With our eroticized culture in which everything from the human body to consumer goods is sexualized, how are Christian parents to raise a family with a healthy view of the body and the proper role of sexuality? In what ways can we be honest and forthright with our kids, at whatever stage they are, in ways that combat the culture’s misinformation and are not shame-based? I had some thoughts and would appreciate your feedback as well.
One of the things we can do is revisit our definition of purity, specifically when it comes to sex. We have to find a way to address the positive goal of waiting until marriage without turning a girl’s virginity into a commodity that she is holding for the worthiest bidder. Rather than the preoccupation with “don’t do it,” perhaps we need to emphasize “here’s how to make it the best—by waiting until marriage.” Certainly, there can be warnings about consequences for early copulation, but we can put the emphasis on “there is only one ‘first time,’ so why not make it the very best?” instead. In this way, we remove the shame factor and replace it with the “make it the best” factor.
We can also stop objectifying people, especially women, by designating part of their bodies as pure and part as obscene. We are whole persons, and our bodies reflect the image of God. That means every part of them.
There is value in considering the prospect of being naked in the home so that the body is seen as normal and not sexual. When our children see others in various life stages, it takes away the fear of the unknown and removes shame. Do we really want the first penis a girl sees to be in the context of a sexual encounter? Because raging hormones will drive their curiosity to find out anyway. We are kidding ourselves to say otherwise. Do we really want a boy’s earliest sight of a naked female to be in the porn he stumbles across or that a friend shows him? The average first porn exposure age is 12, so let’s be real here. Wouldn’t it be better for them to think nothing of the sight of genitalia and not associate them with sexuality but just see them as regular body parts like elbows or ears? By removing the mystique of the forbidden, we might actually be porn-proofing our kids!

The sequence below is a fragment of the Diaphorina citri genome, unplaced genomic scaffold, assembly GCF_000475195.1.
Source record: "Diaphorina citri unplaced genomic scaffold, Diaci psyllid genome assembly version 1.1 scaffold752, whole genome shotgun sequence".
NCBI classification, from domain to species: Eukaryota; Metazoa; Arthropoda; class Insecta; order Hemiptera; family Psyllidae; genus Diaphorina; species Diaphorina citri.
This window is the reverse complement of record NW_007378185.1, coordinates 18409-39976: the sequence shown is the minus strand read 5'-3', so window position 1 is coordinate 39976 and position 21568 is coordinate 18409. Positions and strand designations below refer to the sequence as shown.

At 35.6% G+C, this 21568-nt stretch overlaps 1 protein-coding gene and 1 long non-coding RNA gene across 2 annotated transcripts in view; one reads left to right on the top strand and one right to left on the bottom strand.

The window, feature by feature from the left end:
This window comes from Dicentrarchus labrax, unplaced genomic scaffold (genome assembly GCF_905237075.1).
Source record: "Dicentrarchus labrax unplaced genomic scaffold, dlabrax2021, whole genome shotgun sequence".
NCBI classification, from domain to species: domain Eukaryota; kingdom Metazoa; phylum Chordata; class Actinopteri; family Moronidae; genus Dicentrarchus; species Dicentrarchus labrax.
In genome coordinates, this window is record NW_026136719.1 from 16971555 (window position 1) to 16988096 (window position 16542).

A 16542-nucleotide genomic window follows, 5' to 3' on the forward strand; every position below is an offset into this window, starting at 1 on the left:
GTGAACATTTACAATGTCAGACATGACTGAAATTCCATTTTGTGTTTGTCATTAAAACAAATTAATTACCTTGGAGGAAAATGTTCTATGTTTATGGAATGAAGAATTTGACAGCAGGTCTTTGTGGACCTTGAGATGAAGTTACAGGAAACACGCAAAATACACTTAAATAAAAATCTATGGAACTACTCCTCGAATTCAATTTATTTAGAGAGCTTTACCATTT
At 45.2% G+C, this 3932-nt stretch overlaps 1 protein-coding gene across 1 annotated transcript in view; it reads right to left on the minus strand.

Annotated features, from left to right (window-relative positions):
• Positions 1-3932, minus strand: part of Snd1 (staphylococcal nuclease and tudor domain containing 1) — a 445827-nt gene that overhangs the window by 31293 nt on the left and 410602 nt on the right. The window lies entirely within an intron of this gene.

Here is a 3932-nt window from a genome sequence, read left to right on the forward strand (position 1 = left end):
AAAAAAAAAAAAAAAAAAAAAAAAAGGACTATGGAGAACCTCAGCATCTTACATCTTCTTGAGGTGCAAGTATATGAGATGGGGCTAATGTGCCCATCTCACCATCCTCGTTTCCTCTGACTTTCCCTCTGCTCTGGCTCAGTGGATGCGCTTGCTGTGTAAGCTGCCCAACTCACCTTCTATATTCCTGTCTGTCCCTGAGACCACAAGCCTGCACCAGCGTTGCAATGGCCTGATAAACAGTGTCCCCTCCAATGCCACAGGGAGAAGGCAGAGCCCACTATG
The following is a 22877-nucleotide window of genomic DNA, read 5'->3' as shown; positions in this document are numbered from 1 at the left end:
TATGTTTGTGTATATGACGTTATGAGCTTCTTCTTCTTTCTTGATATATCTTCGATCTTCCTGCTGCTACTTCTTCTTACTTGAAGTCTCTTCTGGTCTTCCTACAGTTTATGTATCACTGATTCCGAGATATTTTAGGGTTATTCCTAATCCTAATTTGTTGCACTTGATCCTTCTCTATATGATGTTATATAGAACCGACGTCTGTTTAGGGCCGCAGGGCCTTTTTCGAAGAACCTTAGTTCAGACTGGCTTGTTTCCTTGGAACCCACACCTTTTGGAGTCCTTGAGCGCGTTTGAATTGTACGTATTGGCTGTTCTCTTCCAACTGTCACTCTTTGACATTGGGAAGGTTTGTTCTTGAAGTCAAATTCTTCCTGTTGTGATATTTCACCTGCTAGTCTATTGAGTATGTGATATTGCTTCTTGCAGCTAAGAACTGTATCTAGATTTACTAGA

Christ bore our shame on the cross, so there is no need to have shame-based training or to call a body created in the image of God “obscene.” Why not reclaim what the enemy has twisted and instead raise families with a healthy theology of the body and a respect for each other that precludes the objectification of others? Why not live the way we were created to live, now that our relationship with God is restored and we can be unashamed once more? (Gen. 2:25)
Anyway, those are some of my thoughts. What do you think?
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